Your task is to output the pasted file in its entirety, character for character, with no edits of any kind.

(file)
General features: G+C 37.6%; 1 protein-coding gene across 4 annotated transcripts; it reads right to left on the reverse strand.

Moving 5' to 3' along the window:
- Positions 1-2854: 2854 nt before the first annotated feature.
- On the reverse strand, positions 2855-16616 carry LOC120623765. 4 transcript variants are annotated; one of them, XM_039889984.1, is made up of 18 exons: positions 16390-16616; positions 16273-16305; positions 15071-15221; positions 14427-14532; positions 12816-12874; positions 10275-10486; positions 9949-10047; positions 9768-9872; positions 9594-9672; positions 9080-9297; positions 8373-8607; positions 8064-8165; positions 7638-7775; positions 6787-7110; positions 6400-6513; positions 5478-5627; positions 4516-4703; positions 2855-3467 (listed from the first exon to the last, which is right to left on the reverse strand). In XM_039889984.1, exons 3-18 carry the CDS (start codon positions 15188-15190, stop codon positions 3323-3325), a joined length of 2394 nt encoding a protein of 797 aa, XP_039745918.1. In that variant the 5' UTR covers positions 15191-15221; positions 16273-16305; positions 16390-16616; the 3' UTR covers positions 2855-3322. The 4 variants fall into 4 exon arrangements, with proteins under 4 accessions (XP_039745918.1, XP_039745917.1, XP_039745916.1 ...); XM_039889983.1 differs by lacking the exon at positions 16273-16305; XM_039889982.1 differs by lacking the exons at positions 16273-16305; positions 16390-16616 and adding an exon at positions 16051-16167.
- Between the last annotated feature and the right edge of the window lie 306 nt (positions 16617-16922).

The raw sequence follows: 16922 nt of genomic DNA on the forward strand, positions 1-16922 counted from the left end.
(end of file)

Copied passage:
General features: G+C 37.6%; 1 protein-coding gene across 4 annotated transcripts; it reads right to left on the reverse strand.

Moving 5' to 3' along the window:
- Positions 1-2854: 2854 nt before the first annotated feature.
- On the reverse strand, positions 2855-16616 carry LOC120623765. 4 transcript variants are annotated; one of them, XM_039889984.1, is made up of 18 exons: positions 16390-16616; positions 16273-16305; positions 15071-15221; positions 14427-14532; positions 12816-12874; positions 10275-10486; positions 9949-10047; positions 9768-9872; positions 9594-9672; positions 9080-9297; positions 8373-8607; positions 8064-8165; positions 7638-7775; positions 6787-7110; positions 6400-6513; positions 5478-5627; positions 4516-4703; positions 2855-3467 (listed from the first exon to the last, which is right to left on the reverse strand). In XM_039889984.1, exons 3-18 carry the CDS (start codon positions 15188-15190, stop codon positions 3323-3325), a joined length of 2394 nt encoding a protein of 797 aa, XP_039745918.1. In that variant the 5' UTR covers positions 15191-15221; positions 16273-16305; positions 16390-16616; the 3' UTR covers positions 2855-3322. The 4 variants fall into 4 exon arrangements, with proteins under 4 accessions (XP_039745918.1, XP_039745917.1, XP_039745916.1 ...); XM_039889983.1 differs by lacking the exon at positions 16273-16305; XM_039889982.1 differs by lacking the exons at positions 16273-16305; positions 16390-16616 and adding an exon at positions 16051-16167.
- Between the last annotated feature and the right edge of the window lie 306 nt (positions 16617-16922).

The raw sequence follows: 16922 nt of genomic DNA on the forward strand, positions 1-16922 counted from the left end.